On the eighth day Amīr al-mu’minīn himself came out with the army and made such an assault that the entire battlefield quaked, and piercing through the ranks and warding off shots of arrows and spears he came and stood between both the lines. Then he challenged Mu‘āwiyah, whereupon the latter, along with ‘Amr ibn al-‘Āṣ, came a bit closer. Then Amīr al-mu’minīn said to him: “Come out and face me. Let whoever kills the other be the ruler.” Whereupon ‘Amr ibn al-‘Āṣ said to Mu‘āwiyah: “‘Alī is right. Gather up a little courage and face him.” Mu‘āwiyah replied: “I am not prepared to waste my life at your taunting.” Saying this he went back. When Amīr al-mu’minīn saw him retreating he smiled and himself too returned. The daring with which Amīr al-mu’minīn led the attacks in Siffīn can only be called a miraculous feat. Thus, whenever he came out challenging in the battlefield, the enemy lines were dispersed into utter disarray and confusion, and even courageous combatants hesitated to appear against him. That is why on a few occasions he came onto the battlefield in changed dress so that the enemy should not recognize him and someone should be prepared to engage with him personally. Once ‘Arār ibn Ad’ham came from the other side to engage with al-‘Abbās ibn Rabī‘ah ibn al-Ḥārith ibn ‘Abd al-Muṭṭālib. They remained engaged but neither could defeat the other, until al-‘Abbās chanced to see that a link of his adversary’s armour was loose. With a swift stroke he entangled the point of his sword in it, and then with a quick jerk he cut through a few more links. Then with true aim he gave such a blow that his sword went straight into his bosom. Seeing this, people raised the call of takbīr. Mu‘āwiyah was startled at this noise and on coming to know that ‘Arār ibn Ad’ham had been slain he was much disturbed and shouted if there was anyone to take revenge for ‘Arār ibn Ad’ham and kill al-‘Abbās, whereupon some tired swordsmen of the tribe of Lakhm came out challenging al-‘Abbās. al-Abbas said he would come after taking his Chief’s permission. Saying this al-‘Abbās came to Amīr al-mu’minīn to seek permission. Amīr al-mu’minīn detained him, put on al-‘Abbās’s dress, and riding on al-‘Abbās’s horse entered the battlefield. Taking him to be al-‘Abbās, the Lakhms said: “So you have got your Chief’s permission.” In reply Amīr al-mu’minīn recited the following verse : Permission (to fight) is given unto those upon whom war is made for they have been oppressed, and verily, to help them, Allāh is Most Potent. (Qur’ān, 22:39)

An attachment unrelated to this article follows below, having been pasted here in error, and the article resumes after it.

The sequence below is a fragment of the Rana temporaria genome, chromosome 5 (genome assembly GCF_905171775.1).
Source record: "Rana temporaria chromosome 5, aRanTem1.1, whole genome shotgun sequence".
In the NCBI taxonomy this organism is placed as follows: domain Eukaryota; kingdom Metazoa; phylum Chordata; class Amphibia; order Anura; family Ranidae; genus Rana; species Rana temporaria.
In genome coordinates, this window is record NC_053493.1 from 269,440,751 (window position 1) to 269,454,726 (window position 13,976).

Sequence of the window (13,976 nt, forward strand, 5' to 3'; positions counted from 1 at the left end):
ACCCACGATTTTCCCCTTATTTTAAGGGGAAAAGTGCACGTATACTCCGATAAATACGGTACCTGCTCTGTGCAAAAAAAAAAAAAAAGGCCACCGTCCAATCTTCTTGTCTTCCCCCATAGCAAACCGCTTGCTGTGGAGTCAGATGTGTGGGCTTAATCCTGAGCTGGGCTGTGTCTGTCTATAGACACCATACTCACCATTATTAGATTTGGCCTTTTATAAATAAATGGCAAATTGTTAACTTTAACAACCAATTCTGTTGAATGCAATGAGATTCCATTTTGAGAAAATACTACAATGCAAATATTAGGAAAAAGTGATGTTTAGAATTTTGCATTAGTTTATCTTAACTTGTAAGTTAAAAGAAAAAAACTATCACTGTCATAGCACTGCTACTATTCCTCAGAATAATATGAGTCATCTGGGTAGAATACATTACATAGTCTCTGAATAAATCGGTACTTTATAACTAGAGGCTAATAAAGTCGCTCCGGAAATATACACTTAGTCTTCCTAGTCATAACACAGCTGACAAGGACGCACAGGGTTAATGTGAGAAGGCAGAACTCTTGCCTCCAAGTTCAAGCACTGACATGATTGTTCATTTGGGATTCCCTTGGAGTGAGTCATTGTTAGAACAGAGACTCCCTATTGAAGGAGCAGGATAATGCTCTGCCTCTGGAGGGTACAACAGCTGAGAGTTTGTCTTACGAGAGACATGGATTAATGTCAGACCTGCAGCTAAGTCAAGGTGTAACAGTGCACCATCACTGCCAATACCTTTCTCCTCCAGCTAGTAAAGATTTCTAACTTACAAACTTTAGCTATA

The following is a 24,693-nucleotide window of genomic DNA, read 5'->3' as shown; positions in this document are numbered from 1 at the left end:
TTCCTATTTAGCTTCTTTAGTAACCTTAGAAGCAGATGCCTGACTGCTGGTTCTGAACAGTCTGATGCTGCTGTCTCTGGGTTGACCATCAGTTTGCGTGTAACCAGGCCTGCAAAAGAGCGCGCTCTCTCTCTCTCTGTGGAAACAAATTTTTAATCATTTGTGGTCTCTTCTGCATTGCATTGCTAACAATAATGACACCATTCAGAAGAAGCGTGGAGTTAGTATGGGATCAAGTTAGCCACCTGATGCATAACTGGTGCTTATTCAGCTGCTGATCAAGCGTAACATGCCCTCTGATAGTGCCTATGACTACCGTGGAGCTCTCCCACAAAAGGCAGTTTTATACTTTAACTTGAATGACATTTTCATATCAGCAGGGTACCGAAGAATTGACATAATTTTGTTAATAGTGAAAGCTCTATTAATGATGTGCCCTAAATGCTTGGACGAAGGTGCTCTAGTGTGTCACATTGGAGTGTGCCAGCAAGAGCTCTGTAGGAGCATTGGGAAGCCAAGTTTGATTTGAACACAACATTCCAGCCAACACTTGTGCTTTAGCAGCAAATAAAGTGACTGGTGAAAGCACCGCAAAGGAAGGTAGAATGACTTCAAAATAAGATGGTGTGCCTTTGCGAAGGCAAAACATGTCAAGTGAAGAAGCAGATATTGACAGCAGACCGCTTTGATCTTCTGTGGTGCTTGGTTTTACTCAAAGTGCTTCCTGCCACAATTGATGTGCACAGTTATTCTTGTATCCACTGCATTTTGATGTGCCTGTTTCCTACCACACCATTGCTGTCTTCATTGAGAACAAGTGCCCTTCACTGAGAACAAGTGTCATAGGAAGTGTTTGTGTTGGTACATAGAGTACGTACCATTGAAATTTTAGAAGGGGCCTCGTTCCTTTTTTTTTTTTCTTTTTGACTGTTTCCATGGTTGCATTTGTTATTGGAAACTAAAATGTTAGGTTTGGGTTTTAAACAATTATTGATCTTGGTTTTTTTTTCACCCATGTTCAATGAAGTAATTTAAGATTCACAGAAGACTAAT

Now one man came out from the other side shouting like an elephant, ran amok and assaulted Amīr al-mu’inīn, but he avoided the blow and then gave such a clean cut with his sword to the other’s back that he was split into two. People thought the blow had gone without avail, but when his horse jumped his two separate parts fell on the ground. After him another man came out but he too was finished in the twinkling of an eye. Then Amīr al-mu’minīn challenged others but from the strokes of his sword the enemy came to know that it was Amīr al-mu’minīn in the dress of al-‘Abbās and so none dared come to face